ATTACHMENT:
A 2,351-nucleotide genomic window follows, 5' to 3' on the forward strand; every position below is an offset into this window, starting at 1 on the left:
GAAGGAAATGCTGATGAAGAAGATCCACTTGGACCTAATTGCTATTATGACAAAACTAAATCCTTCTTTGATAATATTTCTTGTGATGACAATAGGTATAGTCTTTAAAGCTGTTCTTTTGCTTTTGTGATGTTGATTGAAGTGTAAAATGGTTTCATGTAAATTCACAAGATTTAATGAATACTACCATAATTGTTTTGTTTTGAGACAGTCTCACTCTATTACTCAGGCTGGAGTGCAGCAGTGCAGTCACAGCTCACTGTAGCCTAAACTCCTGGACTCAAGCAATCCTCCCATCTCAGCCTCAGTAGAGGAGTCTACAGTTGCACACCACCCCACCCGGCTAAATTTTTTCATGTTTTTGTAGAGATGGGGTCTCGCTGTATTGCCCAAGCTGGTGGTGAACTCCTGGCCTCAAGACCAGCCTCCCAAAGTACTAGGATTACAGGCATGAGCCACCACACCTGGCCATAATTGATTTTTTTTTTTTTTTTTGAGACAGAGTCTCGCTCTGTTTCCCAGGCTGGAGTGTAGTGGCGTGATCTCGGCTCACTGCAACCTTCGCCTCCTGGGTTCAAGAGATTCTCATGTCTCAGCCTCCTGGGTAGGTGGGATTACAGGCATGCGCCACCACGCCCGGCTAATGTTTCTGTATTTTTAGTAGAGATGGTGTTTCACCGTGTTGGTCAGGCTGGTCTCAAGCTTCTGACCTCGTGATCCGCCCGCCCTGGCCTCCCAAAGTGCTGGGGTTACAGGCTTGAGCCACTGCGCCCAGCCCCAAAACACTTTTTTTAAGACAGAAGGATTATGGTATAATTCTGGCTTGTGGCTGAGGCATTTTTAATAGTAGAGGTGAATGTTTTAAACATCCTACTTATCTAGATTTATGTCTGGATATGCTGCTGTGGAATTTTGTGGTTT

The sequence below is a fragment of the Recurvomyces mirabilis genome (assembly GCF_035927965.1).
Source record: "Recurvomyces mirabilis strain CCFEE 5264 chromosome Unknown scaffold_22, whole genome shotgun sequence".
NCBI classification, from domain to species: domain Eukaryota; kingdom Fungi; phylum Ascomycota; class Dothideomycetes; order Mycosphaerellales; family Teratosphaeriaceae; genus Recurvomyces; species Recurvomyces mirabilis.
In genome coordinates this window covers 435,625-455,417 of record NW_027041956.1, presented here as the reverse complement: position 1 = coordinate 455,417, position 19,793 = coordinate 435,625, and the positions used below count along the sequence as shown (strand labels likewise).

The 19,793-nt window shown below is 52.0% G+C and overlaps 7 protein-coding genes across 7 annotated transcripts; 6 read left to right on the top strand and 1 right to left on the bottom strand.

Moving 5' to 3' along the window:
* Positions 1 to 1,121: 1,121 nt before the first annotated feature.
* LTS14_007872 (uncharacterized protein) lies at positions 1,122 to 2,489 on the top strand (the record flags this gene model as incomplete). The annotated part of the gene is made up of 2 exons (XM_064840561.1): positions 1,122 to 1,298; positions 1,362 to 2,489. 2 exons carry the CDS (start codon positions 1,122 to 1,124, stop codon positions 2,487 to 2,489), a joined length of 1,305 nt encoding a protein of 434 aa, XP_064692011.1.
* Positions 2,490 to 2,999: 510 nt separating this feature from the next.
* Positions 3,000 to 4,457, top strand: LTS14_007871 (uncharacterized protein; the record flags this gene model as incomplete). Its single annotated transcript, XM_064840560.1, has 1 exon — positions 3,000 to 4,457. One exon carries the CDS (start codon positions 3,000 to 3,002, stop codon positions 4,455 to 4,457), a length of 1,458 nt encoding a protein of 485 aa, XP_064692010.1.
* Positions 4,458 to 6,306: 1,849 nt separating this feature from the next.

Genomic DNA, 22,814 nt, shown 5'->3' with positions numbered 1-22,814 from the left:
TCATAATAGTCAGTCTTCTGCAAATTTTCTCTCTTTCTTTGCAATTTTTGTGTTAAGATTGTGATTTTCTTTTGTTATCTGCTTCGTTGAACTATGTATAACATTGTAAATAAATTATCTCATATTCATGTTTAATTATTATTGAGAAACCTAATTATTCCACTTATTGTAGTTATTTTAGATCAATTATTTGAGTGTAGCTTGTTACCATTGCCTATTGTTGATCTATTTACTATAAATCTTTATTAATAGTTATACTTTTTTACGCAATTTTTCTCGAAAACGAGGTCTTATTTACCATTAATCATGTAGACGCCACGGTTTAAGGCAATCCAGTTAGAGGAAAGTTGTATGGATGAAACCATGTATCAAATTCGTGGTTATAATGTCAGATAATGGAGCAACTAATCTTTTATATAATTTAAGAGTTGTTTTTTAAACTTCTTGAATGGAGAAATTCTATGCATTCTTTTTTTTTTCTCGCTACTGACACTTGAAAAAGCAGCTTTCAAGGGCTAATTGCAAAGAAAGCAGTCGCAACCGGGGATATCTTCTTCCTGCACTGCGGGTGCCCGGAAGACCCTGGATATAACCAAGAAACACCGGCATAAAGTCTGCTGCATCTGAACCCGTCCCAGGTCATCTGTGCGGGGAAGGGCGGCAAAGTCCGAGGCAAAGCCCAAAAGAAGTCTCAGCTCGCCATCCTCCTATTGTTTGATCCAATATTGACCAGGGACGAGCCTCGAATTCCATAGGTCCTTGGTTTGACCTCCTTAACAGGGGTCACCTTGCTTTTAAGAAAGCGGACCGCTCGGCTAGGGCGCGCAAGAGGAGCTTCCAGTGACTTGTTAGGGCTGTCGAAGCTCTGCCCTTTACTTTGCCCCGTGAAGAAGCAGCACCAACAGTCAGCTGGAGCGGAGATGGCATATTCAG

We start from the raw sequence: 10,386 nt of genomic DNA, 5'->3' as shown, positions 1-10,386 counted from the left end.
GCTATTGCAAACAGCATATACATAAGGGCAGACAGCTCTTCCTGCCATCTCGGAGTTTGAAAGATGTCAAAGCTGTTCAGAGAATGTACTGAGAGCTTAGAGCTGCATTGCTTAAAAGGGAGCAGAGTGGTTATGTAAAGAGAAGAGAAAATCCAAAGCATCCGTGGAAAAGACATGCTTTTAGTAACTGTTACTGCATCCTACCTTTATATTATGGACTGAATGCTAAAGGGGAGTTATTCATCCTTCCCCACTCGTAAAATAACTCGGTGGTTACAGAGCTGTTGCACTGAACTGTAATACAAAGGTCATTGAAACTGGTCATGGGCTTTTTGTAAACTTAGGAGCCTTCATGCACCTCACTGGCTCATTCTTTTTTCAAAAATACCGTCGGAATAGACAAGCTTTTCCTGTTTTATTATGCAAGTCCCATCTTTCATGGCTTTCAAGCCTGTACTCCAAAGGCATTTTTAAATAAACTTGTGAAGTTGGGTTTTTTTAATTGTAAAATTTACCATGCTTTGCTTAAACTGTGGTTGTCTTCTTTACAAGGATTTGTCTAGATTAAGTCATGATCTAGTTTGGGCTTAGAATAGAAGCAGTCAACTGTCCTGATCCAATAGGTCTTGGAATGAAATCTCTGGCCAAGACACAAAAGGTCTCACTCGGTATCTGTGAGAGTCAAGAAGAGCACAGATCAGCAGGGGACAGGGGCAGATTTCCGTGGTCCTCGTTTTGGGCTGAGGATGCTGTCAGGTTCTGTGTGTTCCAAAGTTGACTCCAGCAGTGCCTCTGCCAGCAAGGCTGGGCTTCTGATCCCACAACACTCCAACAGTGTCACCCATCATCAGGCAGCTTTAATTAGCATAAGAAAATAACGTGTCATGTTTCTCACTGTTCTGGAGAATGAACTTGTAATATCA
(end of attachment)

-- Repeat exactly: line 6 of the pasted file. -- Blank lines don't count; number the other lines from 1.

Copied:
In genome coordinates this window covers 435,625-455,417 of record NW_027041956.1, presented here as the reverse complement: position 1 = coordinate 455,417, position 19,793 = coordinate 435,625, and the positions used below count along the sequence as shown (strand labels likewise).